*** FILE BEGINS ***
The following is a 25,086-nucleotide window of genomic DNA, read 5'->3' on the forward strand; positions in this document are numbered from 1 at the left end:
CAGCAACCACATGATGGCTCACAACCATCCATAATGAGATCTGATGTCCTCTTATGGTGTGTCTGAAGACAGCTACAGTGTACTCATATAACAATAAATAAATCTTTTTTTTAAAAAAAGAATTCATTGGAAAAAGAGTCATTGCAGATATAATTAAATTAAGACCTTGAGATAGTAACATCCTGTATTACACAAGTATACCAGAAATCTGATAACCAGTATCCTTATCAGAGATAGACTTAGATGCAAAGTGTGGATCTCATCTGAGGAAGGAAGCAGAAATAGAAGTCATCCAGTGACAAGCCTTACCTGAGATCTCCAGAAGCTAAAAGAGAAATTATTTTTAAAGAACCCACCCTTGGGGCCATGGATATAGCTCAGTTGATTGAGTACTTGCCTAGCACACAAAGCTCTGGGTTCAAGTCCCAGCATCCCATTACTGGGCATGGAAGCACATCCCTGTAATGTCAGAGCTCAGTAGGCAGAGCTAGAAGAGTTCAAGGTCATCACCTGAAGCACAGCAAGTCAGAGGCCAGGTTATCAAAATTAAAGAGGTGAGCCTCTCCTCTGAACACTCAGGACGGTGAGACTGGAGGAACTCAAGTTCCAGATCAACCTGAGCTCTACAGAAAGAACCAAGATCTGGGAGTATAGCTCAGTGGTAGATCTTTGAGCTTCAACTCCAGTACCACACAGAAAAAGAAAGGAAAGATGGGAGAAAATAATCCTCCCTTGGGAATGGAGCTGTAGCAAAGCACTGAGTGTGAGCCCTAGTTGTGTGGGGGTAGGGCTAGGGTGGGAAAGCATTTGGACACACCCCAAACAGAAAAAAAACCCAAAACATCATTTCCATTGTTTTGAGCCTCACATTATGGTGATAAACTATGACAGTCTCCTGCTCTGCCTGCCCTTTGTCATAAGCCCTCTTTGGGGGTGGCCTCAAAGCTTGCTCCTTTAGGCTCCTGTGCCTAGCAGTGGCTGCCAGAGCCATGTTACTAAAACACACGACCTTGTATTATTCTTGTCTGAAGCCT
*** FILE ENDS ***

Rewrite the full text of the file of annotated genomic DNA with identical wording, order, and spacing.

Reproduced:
The following is a 25,086-nucleotide window of genomic DNA, read 5'->3' on the forward strand; positions in this document are numbered from 1 at the left end:
CAGCAACCACATGATGGCTCACAACCATCCATAATGAGATCTGATGTCCTCTTATGGTGTGTCTGAAGACAGCTACAGTGTACTCATATAACAATAAATAAATCTTTTTTTTAAAAAAAGAATTCATTGGAAAAAGAGTCATTGCAGATATAATTAAATTAAGACCTTGAGATAGTAACATCCTGTATTACACAAGTATACCAGAAATCTGATAACCAGTATCCTTATCAGAGATAGACTTAGATGCAAAGTGTGGATCTCATCTGAGGAAGGAAGCAGAAATAGAAGTCATCCAGTGACAAGCCTTACCTGAGATCTCCAGAAGCTAAAAGAGAAATTATTTTTAAAGAACCCACCCTTGGGGCCATGGATATAGCTCAGTTGATTGAGTACTTGCCTAGCACACAAAGCTCTGGGTTCAAGTCCCAGCATCCCATTACTGGGCATGGAAGCACATCCCTGTAATGTCAGAGCTCAGTAGGCAGAGCTAGAAGAGTTCAAGGTCATCACCTGAAGCACAGCAAGTCAGAGGCCAGGTTATCAAAATTAAAGAGGTGAGCCTCTCCTCTGAACACTCAGGACGGTGAGACTGGAGGAACTCAAGTTCCAGATCAACCTGAGCTCTACAGAAAGAACCAAGATCTGGGAGTATAGCTCAGTGGTAGATCTTTGAGCTTCAACTCCAGTACCACACAGAAAAAGAAAGGAAAGATGGGAGAAAATAATCCTCCCTTGGGAATGGAGCTGTAGCAAAGCACTGAGTGTGAGCCCTAGTTGTGTGGGGGTAGGGCTAGGGTGGGAAAGCATTTGGACACACCCCAAACAGAAAAAAAACCCAAAACATCATTTCCATTGTTTTGAGCCTCACATTATGGTGATAAACTATGACAGTCTCCTGCTCTGCCTGCCCTTTGTCATAAGCCCTCTTTGGGGGTGGCCTCAAAGCTTGCTCCTTTAGGCTCCTGTGCCTAGCAGTGGCTGCCAGAGCCATGTTACTAAAACACACGACCTTGTATTATTCTTGTCTGAAGCCT